Play makes its world debut at ASU



Article Published: Dec. 1, 2010 | Modified: Sep. 7, 2011

It's got intrigue, disguises and the thrill of the chase, and it comes straight from the headlines.

"The Pursuit of Mr. Rockefeller."

The play makes its world debut this week at Appalachian State University and, while the story itself is remarkable, so is its playwright, theater major, recent ASU transfer and Kennedy Center Award winner John Fitts.
This semester, Fitts' production makes its debut, and no one is more excited than the author himself.

"It's about the story of a man named Clark Rockefeller who was arrested back in 2008," he said.

Fitts, like you, first heard about Rockefeller on the news. The difference? To him it wasn't just a headline. It was a story.

"You read about what this man did and then you find out it was a true story," he said. "It's just so compelling, the fact that this man was able to get away with a double homicide. He married a multimillion dollar woman ... all these things, just by pretending to be someone else. It's just an epic story, and I really wanted to explore that and the roots of that."

The play goes beyond water cooler talk and explores human identity itself, Fitts said.
The ensemble piece requires its eight actors to play more than 30 characters, an ambitious challenge, but not one that isn't well thought-out. Despite Fitts' age, this isn't his first play by a long shot. "I'm a professional playwright," he said.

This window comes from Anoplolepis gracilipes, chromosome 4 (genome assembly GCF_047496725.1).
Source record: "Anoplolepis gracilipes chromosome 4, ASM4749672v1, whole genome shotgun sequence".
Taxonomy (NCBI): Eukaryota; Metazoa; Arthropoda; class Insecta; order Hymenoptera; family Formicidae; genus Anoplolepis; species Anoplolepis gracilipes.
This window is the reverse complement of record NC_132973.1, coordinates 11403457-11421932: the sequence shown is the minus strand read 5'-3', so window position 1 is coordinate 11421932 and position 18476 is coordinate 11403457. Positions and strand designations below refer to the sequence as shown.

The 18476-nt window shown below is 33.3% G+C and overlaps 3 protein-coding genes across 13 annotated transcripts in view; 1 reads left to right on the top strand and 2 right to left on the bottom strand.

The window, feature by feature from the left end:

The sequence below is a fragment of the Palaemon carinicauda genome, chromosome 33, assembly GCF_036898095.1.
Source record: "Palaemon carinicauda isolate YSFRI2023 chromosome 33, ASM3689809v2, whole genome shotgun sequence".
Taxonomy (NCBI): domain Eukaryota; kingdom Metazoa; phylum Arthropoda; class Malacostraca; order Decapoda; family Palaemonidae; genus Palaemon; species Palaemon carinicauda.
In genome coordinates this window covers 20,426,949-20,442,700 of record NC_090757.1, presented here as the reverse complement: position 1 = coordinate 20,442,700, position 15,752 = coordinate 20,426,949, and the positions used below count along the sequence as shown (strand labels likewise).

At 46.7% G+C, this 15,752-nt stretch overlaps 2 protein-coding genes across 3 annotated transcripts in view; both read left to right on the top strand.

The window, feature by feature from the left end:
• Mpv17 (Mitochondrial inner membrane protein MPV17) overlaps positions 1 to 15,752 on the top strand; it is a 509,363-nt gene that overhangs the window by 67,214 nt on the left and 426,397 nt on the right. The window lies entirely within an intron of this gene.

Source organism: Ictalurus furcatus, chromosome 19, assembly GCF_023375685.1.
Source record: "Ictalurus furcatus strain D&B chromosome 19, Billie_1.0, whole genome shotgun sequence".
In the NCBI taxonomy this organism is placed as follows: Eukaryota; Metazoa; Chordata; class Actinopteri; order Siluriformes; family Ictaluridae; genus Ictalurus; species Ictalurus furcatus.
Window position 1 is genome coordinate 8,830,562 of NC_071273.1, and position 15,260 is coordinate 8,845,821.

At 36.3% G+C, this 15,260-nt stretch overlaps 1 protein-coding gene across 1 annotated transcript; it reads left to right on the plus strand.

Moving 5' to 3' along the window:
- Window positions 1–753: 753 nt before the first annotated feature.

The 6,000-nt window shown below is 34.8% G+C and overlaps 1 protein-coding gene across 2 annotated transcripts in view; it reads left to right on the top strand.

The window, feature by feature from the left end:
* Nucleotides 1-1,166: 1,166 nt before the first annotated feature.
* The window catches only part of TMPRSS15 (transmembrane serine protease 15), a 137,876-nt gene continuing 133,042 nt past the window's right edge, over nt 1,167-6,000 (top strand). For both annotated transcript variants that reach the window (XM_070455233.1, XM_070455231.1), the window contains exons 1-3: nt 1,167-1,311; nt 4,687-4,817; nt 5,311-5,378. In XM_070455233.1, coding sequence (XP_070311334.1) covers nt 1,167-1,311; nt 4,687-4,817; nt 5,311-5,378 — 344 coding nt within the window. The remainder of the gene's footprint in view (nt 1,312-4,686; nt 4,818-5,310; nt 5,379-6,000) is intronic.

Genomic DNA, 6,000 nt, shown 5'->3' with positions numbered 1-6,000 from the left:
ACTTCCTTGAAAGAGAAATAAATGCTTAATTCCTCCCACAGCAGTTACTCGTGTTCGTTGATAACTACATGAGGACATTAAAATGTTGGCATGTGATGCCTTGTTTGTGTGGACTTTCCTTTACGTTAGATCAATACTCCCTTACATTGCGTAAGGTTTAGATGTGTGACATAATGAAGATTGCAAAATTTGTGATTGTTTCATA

The senior, who hails from Raleigh, said he has always been a writer.

"I discovered theater, gosh, about going on 14, 15 years ago," he said. "As my passion for theater grew, my passion for writing grew, and they just kind of became one."

It's a career path he hopes to continue through graduate studies after he gets his diploma.

The director of the piece, professor Joel Williams, can relate to his passion. Williams' play "Promises" was read at ASU's Front of Curtain Festival this past summer.

"I think I have an affinity and empathy for handling the work so that there's a sense of wanting to make it work on stage, but at the same time wanting to honor what the playwright wants to do," he said. "When it's a new show and the father of the piece is right there ... you sort of feel a certain responsibility to make sure it's the best that it can be."

Williams is up to the challenge.

"So many times directing is about reinterpreting and sort of becoming familiar with what's been done with this play before," he said. "With a new piece, you don't have that ... It feels more creative. It feels more like it's fresh and new ... You feel a little more like you're on the frontier of something."

The play hits I.G. Greer Studio Theatre at ASU Dec. 1, 2, 3 and 4. The show starts at 7:30 p.m. Tickets are $10 for adults, $8 for faculty, staff and seniors and $6 for students and K-18.

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